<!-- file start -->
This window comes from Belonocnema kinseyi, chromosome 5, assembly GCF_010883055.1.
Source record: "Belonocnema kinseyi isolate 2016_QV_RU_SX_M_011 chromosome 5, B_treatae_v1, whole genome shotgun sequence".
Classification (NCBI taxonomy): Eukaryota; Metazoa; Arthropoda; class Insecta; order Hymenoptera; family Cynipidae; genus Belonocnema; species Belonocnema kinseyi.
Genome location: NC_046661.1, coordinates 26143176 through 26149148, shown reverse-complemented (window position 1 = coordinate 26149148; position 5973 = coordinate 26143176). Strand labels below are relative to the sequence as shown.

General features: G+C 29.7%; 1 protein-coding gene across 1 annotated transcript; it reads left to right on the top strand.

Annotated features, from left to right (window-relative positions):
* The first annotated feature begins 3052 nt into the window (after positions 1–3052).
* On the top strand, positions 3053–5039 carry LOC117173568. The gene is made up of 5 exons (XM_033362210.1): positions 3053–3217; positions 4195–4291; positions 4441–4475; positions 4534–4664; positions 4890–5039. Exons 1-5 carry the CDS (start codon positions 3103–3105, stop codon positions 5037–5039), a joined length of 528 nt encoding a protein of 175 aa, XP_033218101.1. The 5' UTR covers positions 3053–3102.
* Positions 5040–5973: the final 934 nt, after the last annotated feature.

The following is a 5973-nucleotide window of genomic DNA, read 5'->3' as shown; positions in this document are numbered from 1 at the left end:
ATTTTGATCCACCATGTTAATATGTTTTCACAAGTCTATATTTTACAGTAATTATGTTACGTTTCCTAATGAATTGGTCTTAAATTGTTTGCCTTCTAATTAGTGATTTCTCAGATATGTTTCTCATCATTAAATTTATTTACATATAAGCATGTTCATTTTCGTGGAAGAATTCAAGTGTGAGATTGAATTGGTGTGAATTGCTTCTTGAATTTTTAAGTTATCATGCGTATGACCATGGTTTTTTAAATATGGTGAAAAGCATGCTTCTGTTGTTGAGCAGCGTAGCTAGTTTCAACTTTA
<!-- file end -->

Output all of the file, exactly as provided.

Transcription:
This window comes from Belonocnema kinseyi, chromosome 5, assembly GCF_010883055.1.
Source record: "Belonocnema kinseyi isolate 2016_QV_RU_SX_M_011 chromosome 5, B_treatae_v1, whole genome shotgun sequence".
Classification (NCBI taxonomy): Eukaryota; Metazoa; Arthropoda; class Insecta; order Hymenoptera; family Cynipidae; genus Belonocnema; species Belonocnema kinseyi.
Genome location: NC_046661.1, coordinates 26143176 through 26149148, shown reverse-complemented (window position 1 = coordinate 26149148; position 5973 = coordinate 26143176). Strand labels below are relative to the sequence as shown.

General features: G+C 29.7%; 1 protein-coding gene across 1 annotated transcript; it reads left to right on the top strand.

Annotated features, from left to right (window-relative positions):
* The first annotated feature begins 3052 nt into the window (after positions 1–3052).
* On the top strand, positions 3053–5039 carry LOC117173568. The gene is made up of 5 exons (XM_033362210.1): positions 3053–3217; positions 4195–4291; positions 4441–4475; positions 4534–4664; positions 4890–5039. Exons 1-5 carry the CDS (start codon positions 3103–3105, stop codon positions 5037–5039), a joined length of 528 nt encoding a protein of 175 aa, XP_033218101.1. The 5' UTR covers positions 3053–3102.
* Positions 5040–5973: the final 934 nt, after the last annotated feature.

The following is a 5973-nucleotide window of genomic DNA, read 5'->3' as shown; positions in this document are numbered from 1 at the left end:
ATTTTGATCCACCATGTTAATATGTTTTCACAAGTCTATATTTTACAGTAATTATGTTACGTTTCCTAATGAATTGGTCTTAAATTGTTTGCCTTCTAATTAGTGATTTCTCAGATATGTTTCTCATCATTAAATTTATTTACATATAAGCATGTTCATTTTCGTGGAAGAATTCAAGTGTGAGATTGAATTGGTGTGAATTGCTTCTTGAATTTTTAAGTTATCATGCGTATGACCATGGTTTTTTAAATATGGTGAAAAGCATGCTTCTGTTGTTGAGCAGCGTAGCTAGTTTCAACTTTA